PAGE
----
The second invitation, the following year, includes some samples of cinema made by and for the Zapatistas; which, added to the other videos made by the promoters of the audiovisual base of support, allow me to point out certain characteristics that, worth the redundancy, I annotate in the nascent Zapatista cinema.
The cinema made by the Zapatistas constitutes a poetic resistance to the extent that it disarms the previous cinematographic language in which Zapatismo was narrated to the world, through the documentaries produced by Western industry.
The poetics of the current Zapatista audiovisual production would be that of a basic state of aesthetics, located in the 0 degree of the audiovisual language: it is both a denial of the ways in which the Zapatistas were previously represented, as well as a hinge with the filmic language that, I suspect, will necessarily develop in the future as their autonomy grows and establishes itself.
It is then a resistant poetics, it is negative and positive at the same time; in this tension it rejects and resists a previous audiovisual modus operandi, at the same time that, like any revolutionary process of resistance that requires creating to continue, it is developing its own way—a way that we can know in the same way that we look at an ultrasound: in its process of being born.
This poetic structure that is evoked, therefore, has nothing to do with poetry or with the analysis of taste, or with other common confusions. It is a theoretical proposal that seeks to establish a parallel between the cinematographic languages related to Zapatismo and the respective historical-political contexts, since I believe that aspects of Zapatista aesthetic are intertwined within their social processes.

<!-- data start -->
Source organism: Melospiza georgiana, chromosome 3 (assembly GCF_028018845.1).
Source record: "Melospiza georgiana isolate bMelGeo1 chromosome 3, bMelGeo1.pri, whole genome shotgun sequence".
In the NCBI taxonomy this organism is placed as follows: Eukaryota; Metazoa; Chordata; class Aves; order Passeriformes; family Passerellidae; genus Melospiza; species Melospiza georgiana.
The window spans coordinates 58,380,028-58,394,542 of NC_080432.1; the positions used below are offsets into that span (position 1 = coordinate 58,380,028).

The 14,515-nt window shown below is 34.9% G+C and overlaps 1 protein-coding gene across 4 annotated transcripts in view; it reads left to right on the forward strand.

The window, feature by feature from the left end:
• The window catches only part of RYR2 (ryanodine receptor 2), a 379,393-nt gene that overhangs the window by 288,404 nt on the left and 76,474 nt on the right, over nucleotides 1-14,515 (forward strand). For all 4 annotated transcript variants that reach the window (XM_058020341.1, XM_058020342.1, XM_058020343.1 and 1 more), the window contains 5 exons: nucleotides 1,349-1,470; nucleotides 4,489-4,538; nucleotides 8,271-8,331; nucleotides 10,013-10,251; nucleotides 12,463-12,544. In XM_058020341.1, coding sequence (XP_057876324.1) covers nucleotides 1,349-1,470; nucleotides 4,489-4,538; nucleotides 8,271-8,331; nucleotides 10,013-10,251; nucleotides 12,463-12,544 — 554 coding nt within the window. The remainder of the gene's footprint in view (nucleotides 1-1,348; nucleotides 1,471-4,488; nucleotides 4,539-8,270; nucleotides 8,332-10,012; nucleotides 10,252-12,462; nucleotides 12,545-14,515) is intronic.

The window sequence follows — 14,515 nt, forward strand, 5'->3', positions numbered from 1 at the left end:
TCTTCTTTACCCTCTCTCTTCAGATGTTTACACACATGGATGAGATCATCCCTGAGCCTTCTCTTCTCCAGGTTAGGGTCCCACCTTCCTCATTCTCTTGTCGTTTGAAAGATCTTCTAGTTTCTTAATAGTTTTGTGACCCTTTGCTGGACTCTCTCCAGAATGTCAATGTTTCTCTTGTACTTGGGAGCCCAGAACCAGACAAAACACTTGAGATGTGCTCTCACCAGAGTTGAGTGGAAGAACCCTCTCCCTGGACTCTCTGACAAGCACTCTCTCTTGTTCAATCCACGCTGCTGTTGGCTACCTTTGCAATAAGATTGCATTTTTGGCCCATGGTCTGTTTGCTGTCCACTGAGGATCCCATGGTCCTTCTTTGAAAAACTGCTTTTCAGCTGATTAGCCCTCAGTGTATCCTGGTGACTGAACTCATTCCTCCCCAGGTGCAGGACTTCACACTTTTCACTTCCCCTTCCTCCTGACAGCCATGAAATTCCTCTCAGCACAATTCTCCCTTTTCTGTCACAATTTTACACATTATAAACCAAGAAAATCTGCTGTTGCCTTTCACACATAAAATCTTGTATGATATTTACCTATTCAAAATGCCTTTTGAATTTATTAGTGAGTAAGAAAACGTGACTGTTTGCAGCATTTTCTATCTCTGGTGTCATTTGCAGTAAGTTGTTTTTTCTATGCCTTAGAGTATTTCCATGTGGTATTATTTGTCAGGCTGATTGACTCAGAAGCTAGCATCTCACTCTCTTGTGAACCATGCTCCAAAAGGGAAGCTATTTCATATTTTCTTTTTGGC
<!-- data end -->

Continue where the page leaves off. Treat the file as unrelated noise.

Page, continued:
At the core of Zapatista audiovisual production we find the videos that are made by the Zapatista video promoters of communities of support, edited and distributed both in the communication centers of the Caracoles and on the Internet, as apostscript of the communiqués issued by the “commandancia” (those governing). Hundreds of Zapatistas were educated in audiovisual communication, and now, in turn, they teach others, who take their cameras and audio equipment to record the events, seminars and festivals that the EZLN organizes.
Some of the videos used as postscript for the 2016-2017 releases are related to the CompArte Arts Festival. One of them showed the rehearsals of a punk band from La Garrucha Caracol, showing that the comrades of the support bases were working on the cultural proposal for the festival, when the participation of the Zapatistas in it was still in question6. These types of video material were important because on one hand it encouraged the Zapatista to take an active part in the event, motivated others to contribute, and functioned as a dispatch of information about the preparation and organization of the initiative which had to be communicated in safer ways. (These were the years of the teachers’ struggles, with a massive presence and repression from the military and paramilitary forces in the region). Another video, simply titled Embroidery and drawings of EZLN insurgents for CompArte, shows the works made for the festival in detail, with the music track Resistencia accompanying the montage that seems to be sketching an animation.
One of the works, released to the network in April 2017, is the first Zapatista video clip for the band called Los Originales de San Andrés. With the city of Oventic in the background and the song Pueblo Mío as the theme, the video clip consists of medium shots that follow one another as a photographic slide show, repeating the frames. Cyclically, we see the entire band and each of the members, visually representing the circular formation of the snail (caracol in Spanish) which the Zapatista took as the symbol of their slow process, using this noun to name the autonomous and self-governed communities.
Of all the media employed and performed by the Zapatistas, the audiovisual seems to produce their most authentic results, in the sense that the language itself becomes strictly Zapatista, despite being initially informed by external promoters who operated as mentors, once the camera was in the hands of the “Tercios Compas.” By documenting from within, reminding us of Neorealism in its choice of plans and the format of the report, the audiovisual production matured into a vehicle that, like everything else in Zapatismo, became original and of their own, as a way to consolidate their autonomy.